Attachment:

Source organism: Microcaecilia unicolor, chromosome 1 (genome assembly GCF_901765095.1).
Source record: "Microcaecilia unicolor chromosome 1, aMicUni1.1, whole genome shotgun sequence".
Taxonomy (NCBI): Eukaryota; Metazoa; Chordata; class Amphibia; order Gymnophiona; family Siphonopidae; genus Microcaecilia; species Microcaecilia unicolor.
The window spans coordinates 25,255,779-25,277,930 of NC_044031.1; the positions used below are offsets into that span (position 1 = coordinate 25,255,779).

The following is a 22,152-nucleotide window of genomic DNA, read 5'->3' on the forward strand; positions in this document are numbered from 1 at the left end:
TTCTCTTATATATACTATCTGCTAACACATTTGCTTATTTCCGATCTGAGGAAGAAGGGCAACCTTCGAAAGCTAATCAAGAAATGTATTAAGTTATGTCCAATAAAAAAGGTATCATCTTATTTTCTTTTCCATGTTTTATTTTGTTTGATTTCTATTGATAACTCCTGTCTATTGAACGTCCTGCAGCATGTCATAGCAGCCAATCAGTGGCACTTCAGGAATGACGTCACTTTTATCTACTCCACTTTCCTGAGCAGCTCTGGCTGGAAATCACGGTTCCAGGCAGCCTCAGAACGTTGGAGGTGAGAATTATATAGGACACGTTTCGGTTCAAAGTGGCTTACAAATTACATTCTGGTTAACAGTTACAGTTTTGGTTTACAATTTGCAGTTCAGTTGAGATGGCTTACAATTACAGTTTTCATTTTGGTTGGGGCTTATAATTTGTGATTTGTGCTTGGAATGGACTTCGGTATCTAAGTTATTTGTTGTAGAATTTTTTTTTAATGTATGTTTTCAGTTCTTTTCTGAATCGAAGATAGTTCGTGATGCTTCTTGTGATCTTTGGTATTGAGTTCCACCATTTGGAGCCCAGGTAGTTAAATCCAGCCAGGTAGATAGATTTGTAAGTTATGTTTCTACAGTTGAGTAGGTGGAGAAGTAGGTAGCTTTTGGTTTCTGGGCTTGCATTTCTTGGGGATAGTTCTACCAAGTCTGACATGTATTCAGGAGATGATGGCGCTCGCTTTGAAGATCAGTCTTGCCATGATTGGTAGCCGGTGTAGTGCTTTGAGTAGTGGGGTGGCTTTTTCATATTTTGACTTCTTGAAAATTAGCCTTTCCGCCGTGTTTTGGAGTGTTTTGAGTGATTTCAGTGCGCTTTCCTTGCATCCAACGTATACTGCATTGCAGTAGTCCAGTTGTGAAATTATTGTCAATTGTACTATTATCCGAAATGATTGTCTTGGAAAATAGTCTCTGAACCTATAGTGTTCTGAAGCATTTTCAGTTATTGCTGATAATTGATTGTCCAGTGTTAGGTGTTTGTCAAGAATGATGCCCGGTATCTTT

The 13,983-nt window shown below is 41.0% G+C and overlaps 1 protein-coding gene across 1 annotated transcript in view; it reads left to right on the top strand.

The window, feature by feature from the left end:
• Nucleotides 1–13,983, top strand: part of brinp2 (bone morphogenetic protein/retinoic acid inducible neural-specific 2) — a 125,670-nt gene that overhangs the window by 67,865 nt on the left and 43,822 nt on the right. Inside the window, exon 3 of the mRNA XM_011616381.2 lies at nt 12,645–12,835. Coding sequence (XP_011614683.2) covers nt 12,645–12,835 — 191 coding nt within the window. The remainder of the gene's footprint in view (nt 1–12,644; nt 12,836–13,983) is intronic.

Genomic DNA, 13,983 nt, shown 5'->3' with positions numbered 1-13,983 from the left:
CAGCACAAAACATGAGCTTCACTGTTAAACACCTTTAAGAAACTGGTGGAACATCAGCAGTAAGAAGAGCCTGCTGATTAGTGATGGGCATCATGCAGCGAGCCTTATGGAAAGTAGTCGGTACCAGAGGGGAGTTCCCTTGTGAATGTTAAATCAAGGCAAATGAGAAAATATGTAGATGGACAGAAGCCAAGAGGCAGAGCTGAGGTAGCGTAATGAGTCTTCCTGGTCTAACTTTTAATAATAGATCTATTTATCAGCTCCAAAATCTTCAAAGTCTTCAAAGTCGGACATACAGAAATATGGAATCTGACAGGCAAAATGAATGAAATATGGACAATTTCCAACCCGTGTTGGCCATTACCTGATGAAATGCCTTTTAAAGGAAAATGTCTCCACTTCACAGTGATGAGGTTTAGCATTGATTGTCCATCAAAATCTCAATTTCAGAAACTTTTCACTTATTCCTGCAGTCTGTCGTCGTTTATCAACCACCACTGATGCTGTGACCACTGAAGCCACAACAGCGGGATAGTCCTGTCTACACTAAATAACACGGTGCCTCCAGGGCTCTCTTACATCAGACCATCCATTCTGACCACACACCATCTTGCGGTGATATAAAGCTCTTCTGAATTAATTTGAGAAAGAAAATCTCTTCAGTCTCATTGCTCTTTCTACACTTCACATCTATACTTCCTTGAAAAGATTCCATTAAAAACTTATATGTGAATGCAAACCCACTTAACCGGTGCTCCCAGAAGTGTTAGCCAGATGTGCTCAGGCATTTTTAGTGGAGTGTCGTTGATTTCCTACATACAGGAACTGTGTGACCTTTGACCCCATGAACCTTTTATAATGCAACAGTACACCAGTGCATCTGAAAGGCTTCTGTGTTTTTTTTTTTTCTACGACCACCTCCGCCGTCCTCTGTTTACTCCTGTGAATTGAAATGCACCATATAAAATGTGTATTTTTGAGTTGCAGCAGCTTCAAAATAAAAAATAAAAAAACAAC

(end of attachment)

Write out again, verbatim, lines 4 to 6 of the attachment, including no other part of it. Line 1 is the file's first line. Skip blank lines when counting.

The window spans coordinates 25,255,779-25,277,930 of NC_044031.1; the positions used below are offsets into that span (position 1 = coordinate 25,255,779).

The following is a 22,152-nucleotide window of genomic DNA, read 5'->3' on the forward strand; positions in this document are numbered from 1 at the left end:
TTCTCTTATATATACTATCTGCTAACACATTTGCTTATTTCCGATCTGAGGAAGAAGGGCAACCTTCGAAAGCTAATCAAGAAATGTATTAAGTTATGTCCAATAAAAAAGGTATCATCTTATTTTCTTTTCCATGTTTTATTTTGTTTGATTTCTATTGATAACTCCTGTCTATTGAACGTCCTGCAGCATGTCATAGCAGCCAATCAGTGGCACTTCAGGAATGACGTCACTTTTATCTACTCCACTTTCCTGAGCAGCTCTGGCTGGAAATCACGGTTCCAGGCAGCCTCAGAACGTTGGAGGTGAGAATTATATAGGACACGTTTCGGTTCAAAGTGGCTTACAAATTACATTCTGGTTAACAGTTACAGTTTTGGTTTACAATTTGCAGTTCAGTTGAGATGGCTTACAATTACAGTTTTCATTTTGGTTGGGGCTTATAATTTGTGATTTGTGCTTGGAATGGACTTCGGTATCTAAGTTATTTGTTGTAGAATTTTTTTTTAATGTATGTTTTCAGTTCTTTTCTGAATCGAAGATAGTTCGTGATGCTTCTTGTGATCTTTGGTATTGAGTTCCACCATTTGGAGCCCAGGTAGTTAAATCCAGCCAGGTAGATAGATTTGTAAGTTATGTTTCTACAGTTGAGTAGGTGGAGAAGTAGGTAGCTTTTGGTTTCTGGGCTTGCATTTCTTGGGGATAGTTCTACCAAGTCTGACATGTATTCAGGAGATGATGGCGCTCGCTTTGAAGATCAGTCTTGCCATGATTGGTAGCCGGTGTAGTGCTTTGAGTAGTGGGGTGGCTTTTTCATATTTTGACTTCTTGAAAATTAGCCTTTCCGCCGTGTTTTGGAGTGTTTTGAGTGATTTCAGTGCGCTTTCCTTGCATCCAACGTATACTGCATTGCAGTAGTCCAGTTGTGAAATTATTGTCAATTGTACTATTATCCGAAATGATTGTCTTGGAAAATAGTCTCTGAACCTATAGTGTTCTGAAGCATTTTCAGTTATTGCTGATAATTGATTGTCCAGTGTTAGGTGTTTGTCAAGAATGATGCCCGGTATCTTT